74. Jennifer says:

    On the “Sister Bishop” thread; Our RS pres recently emailed the Bishop to remind him to use the spirit when he gives callings, not to just take suggestions from people.

  75. A close personal friend of mine (whom I helped teach on my mission) is in his bishopric despite having a non-member wife. That said, after he was called there (where he has served for the better part of a decade), the first thing the MP who called him said to me was “it’s such a shame that his wife is resisting the gospel, because he’d make a fabulous branch president.”

    My wife would be rather peeved if I got called as a bishopric member (she has to wrestle 4 kids alone during SM?). On the other hand, she took it quite seriously when I, as a fairly popular GD teacher in a former ward, was taken aside buy a BR member and asked to dumb down my lessons and then tracked, followed-up with, and then finally released.

  76. John Mansfield says:

    Besides you, to how many people did the RS president CC that e-mail, Jennifer?

  77. ola senor says:

    “For the men, do these sentiments sound completely foreign to you”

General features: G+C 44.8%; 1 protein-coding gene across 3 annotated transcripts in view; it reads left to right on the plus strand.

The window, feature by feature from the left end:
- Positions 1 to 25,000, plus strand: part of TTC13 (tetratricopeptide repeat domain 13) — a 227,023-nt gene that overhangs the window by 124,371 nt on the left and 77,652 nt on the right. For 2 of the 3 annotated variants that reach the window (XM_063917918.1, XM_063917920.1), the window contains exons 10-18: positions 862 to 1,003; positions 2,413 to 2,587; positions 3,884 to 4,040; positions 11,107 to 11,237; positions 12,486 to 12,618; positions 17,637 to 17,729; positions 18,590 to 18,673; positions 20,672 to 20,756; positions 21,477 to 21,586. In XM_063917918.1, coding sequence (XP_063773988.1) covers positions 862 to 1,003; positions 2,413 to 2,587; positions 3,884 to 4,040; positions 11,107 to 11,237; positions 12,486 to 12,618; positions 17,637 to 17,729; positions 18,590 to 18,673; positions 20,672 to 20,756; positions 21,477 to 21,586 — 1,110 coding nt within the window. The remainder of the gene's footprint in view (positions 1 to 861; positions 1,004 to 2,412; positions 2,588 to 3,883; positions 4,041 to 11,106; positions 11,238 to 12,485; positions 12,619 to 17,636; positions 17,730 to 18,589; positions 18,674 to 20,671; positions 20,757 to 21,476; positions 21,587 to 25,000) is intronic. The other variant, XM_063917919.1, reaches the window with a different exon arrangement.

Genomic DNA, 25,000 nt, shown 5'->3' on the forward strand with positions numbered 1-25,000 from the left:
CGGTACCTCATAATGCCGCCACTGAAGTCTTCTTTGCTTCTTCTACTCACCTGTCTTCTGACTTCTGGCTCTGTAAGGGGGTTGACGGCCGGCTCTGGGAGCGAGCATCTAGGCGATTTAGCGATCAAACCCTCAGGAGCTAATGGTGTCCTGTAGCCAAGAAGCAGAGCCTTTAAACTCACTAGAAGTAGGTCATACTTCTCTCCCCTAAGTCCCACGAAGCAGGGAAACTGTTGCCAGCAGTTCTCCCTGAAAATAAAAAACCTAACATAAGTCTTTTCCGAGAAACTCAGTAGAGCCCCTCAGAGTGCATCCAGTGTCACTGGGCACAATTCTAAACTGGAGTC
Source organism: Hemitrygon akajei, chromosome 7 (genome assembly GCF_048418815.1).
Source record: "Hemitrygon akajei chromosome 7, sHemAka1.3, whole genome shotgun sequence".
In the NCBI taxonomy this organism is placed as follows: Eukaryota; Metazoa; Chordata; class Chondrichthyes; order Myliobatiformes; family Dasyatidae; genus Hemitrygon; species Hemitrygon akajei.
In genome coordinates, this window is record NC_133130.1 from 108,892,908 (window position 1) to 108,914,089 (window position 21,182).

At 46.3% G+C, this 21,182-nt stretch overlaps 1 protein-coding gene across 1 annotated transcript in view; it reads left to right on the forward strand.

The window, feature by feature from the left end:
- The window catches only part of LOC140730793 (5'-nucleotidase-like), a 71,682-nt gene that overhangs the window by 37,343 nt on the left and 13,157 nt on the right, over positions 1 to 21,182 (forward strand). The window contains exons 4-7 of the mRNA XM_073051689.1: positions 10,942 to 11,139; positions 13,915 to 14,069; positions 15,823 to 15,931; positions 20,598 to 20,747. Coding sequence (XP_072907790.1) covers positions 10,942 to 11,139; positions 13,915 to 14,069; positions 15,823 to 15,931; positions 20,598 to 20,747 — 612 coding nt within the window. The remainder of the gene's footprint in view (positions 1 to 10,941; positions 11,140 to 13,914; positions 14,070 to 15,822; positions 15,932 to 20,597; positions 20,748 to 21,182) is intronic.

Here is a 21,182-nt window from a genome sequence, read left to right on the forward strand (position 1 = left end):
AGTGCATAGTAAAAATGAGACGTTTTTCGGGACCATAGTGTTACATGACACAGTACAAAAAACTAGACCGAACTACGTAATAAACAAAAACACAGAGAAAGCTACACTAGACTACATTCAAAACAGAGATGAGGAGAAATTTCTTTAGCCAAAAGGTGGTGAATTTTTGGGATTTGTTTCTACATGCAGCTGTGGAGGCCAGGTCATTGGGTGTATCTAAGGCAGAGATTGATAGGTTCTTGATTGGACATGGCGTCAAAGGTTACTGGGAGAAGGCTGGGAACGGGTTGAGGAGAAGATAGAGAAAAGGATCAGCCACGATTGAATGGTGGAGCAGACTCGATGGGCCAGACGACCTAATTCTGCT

Nope. I am completely familiar with the hierarchy that exists. In our ward it goes something like this Bishopric then Relief Society/YM/YW then Eq/Primary.

    There is a distinct gap between the first four groups and the second two. The first four are the cool kids.

    I don’t notice it so much among the men, but it is pretty clearly divide among the women, with social invitations being limited, etc. The men’s division goes more along the lines of fireman vs non and those who mountain bike and those who don’t. As a non-fireman who doesn’t bike, I am left out of a lot of extra social activities. But to be honest it likely has more to do with my unavailability than anything else. For my wife and other women in the ward, it is not that way, and hurt feelings arise.

    I think it is completely inappropriate to take pride in one’s calling or in the calling of a spouse. This is to be distinguished by the joy we get from doing our calling well, or seeing our spouse serve well. The question shouldn’t be, what am I (or is he/is she) accomplishing, but am I (or is she/is he) doing the best they can?

  78. I have been blessed with wife that seems happy whatever I do. I’ve been in EQ presidencies and the Stake Mission Presidency (back in the day), but as my doubts about the Church’s claims have increased, I’ve asked to be in the Cub Scout and Boy Scout programs. I work my tail off, and do everything I can to run a good program, and I think my wife can take pride in the good results. I think she is at peace with my limitations for future “high callings”, and secretly wouldn’t want me spending the extra time required.

  79. I take no unrighteous pride in my ward calling. But I am a secret informer/operative for the Strengthening the Members Committee, and that gives immense satisfaction.